Low price alcohol still no.1 problem, say doctors and nursesHealth professionals call for tougher measures on the sale of cheap alcohol
A snapshot survey of doctors and nurses treating patients with alcohol related harm found that many believe public health campaigns are ineffective, and action on sales of low priced alcohol is the most important weapon for tackling the rising tide of alcohol problems.
The survey was carried out by the Royal College of Physicians and the Royal College of Nursing. Gastroenterologists, hepatologists, acute physicians and nurses were questioned about Government policy and plans to tackle alcohol related harm and current services for people with alcohol related health problems.
- 84% of respondents thought that public health campaigns were not effective
- 73% felt action on low priced alcohol was needed to tackle alcohol related problems
- 90% believed that all alcohol products should be labelled with unit information and sensible drinking guidelines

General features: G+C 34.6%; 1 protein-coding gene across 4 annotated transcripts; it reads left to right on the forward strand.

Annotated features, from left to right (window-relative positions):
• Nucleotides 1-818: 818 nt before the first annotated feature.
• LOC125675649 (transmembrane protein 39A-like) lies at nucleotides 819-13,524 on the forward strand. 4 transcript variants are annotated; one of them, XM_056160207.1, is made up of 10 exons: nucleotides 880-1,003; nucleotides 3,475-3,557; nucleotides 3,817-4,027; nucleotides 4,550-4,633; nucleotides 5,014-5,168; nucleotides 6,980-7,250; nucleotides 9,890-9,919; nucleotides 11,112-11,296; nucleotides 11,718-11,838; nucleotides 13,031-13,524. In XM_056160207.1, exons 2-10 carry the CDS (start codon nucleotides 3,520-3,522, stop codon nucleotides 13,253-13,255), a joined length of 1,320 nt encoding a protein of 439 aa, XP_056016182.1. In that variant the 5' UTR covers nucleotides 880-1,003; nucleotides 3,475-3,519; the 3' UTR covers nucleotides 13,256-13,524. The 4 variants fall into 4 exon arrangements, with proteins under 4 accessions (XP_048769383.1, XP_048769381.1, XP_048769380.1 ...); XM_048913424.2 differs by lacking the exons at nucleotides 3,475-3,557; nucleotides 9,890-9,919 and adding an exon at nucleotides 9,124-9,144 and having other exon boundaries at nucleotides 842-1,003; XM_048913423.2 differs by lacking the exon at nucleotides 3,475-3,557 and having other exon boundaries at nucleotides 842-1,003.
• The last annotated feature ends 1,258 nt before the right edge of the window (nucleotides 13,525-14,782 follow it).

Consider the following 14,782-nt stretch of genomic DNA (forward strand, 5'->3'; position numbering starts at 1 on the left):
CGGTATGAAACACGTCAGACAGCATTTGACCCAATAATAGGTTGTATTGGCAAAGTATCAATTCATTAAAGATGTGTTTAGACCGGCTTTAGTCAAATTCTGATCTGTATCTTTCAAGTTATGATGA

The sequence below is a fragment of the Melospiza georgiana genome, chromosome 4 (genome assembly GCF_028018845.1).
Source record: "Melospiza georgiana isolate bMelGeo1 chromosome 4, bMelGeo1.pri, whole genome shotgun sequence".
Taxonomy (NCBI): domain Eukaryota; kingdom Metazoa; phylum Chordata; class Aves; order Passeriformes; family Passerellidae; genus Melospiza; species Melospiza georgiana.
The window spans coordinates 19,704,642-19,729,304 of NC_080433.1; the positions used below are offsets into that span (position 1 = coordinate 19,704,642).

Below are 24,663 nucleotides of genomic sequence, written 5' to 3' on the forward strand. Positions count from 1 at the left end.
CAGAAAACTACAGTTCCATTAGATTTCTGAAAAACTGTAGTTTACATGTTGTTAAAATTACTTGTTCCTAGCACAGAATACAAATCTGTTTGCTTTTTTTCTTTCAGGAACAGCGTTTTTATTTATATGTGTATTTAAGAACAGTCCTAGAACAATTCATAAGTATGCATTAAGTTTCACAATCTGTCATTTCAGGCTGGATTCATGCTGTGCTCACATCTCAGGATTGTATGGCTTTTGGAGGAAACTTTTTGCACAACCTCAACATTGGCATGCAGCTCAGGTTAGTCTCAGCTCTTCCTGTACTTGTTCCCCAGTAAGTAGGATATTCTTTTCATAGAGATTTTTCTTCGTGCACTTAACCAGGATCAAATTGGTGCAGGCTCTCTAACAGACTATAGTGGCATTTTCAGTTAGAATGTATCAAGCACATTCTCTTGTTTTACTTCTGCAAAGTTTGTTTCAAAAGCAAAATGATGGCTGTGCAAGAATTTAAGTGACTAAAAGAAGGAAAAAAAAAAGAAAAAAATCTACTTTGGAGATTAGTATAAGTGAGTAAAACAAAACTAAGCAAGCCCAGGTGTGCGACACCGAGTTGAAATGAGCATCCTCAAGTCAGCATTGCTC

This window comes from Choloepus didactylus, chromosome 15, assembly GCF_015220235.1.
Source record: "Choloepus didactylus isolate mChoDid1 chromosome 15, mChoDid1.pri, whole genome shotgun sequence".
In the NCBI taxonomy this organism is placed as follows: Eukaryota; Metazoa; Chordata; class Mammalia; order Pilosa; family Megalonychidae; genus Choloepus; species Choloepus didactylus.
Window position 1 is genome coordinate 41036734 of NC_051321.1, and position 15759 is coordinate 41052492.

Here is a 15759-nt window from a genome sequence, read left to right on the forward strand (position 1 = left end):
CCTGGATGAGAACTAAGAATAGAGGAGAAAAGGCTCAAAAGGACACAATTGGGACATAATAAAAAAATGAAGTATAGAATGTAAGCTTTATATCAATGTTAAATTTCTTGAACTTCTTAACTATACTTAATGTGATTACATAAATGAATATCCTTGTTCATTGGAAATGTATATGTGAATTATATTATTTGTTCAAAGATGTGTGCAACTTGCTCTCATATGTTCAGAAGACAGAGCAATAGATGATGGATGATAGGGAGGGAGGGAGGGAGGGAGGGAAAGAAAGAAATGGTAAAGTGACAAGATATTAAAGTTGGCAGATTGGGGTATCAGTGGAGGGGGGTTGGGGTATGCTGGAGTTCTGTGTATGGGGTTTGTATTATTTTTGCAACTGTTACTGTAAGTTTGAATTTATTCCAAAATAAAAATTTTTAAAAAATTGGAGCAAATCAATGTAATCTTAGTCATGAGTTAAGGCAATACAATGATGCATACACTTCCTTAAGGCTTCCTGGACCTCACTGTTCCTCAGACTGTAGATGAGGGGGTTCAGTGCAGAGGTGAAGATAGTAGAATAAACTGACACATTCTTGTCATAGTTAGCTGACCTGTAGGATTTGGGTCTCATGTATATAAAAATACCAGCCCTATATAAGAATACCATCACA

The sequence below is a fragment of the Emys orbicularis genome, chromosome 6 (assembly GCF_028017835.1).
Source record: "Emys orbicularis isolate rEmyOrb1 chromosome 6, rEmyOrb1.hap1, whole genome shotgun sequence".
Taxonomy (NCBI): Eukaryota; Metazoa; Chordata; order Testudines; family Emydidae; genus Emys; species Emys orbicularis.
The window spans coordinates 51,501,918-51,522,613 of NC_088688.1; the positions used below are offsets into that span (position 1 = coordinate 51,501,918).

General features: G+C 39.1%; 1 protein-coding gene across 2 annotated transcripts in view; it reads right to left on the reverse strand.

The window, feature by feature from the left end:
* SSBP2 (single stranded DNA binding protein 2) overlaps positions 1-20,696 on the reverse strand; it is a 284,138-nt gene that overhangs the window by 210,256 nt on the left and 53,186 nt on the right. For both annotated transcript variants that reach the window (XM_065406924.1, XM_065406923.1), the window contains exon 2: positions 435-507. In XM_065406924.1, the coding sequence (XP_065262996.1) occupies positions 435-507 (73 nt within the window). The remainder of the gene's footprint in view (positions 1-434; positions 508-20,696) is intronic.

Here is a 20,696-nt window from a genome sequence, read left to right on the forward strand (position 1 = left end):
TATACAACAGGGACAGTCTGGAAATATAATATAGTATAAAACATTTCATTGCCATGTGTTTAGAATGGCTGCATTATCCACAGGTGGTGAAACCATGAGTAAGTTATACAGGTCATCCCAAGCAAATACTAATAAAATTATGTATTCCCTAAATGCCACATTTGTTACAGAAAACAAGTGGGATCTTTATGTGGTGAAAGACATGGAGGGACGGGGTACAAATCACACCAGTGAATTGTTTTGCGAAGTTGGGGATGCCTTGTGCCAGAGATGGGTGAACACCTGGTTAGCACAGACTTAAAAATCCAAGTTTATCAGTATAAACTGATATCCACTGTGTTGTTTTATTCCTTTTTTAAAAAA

- 71% believed that greater investment in treatment services was needed
- 81% thought that if alcohol was more expensive, there would be a decrease in consumption
Another issue highlighted by the survey was serious under-investment in staff and services for alcohol treatment, including a lack of specialist nurses.
88% of clinicians surveyed said funding had not kept up with demand and services were suffering from underinvestment.
Concerns included long waiting times for support services which caused disillusionment in the most motivated of patients before being seen for assessment. A dire lack of community detoxification facilities was also highlighted.
Professor Ian Gilmore, President of the Royal College of Physicians and Chair of the Alcohol Health Alliance said:
"While informing the public through health campaigns is important, these findings shows that front line doctors and nurses treating patients with drink problems do not believe that this enough to reverse our binge drinking culture and must be linked to tough actions on cheap alcohol and round the clock availability."
This article was published on Wed 8 April 2009
Image © Maxim Malevich - Fotolia.com
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